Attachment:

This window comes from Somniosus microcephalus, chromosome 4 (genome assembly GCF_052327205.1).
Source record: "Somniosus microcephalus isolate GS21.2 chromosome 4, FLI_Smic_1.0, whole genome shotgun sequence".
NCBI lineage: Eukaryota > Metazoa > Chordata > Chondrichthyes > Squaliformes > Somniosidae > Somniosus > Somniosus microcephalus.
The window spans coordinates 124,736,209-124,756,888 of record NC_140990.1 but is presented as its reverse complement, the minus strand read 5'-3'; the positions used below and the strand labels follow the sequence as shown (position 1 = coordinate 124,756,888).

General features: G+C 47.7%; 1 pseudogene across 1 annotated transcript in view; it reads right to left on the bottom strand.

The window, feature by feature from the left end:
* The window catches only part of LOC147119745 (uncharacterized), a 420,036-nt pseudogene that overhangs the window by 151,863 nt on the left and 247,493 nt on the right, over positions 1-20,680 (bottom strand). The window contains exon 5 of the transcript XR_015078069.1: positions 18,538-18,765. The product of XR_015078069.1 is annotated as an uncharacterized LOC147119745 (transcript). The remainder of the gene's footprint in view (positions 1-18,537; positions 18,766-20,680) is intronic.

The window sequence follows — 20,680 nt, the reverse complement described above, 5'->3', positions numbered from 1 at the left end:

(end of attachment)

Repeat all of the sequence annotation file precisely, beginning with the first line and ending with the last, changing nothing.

This window comes from Somniosus microcephalus, chromosome 4 (genome assembly GCF_052327205.1).
Source record: "Somniosus microcephalus isolate GS21.2 chromosome 4, FLI_Smic_1.0, whole genome shotgun sequence".
NCBI lineage: Eukaryota > Metazoa > Chordata > Chondrichthyes > Squaliformes > Somniosidae > Somniosus > Somniosus microcephalus.
The window spans coordinates 124,736,209-124,756,888 of record NC_140990.1 but is presented as its reverse complement, the minus strand read 5'-3'; the positions used below and the strand labels follow the sequence as shown (position 1 = coordinate 124,756,888).

General features: G+C 47.7%; 1 pseudogene across 1 annotated transcript in view; it reads right to left on the bottom strand.

The window, feature by feature from the left end:
* The window catches only part of LOC147119745 (uncharacterized), a 420,036-nt pseudogene that overhangs the window by 151,863 nt on the left and 247,493 nt on the right, over positions 1-20,680 (bottom strand). The window contains exon 5 of the transcript XR_015078069.1: positions 18,538-18,765. The product of XR_015078069.1 is annotated as an uncharacterized LOC147119745 (transcript). The remainder of the gene's footprint in view (positions 1-18,537; positions 18,766-20,680) is intronic.

The window sequence follows — 20,680 nt, the reverse complement described above, 5'->3', positions numbered from 1 at the left end: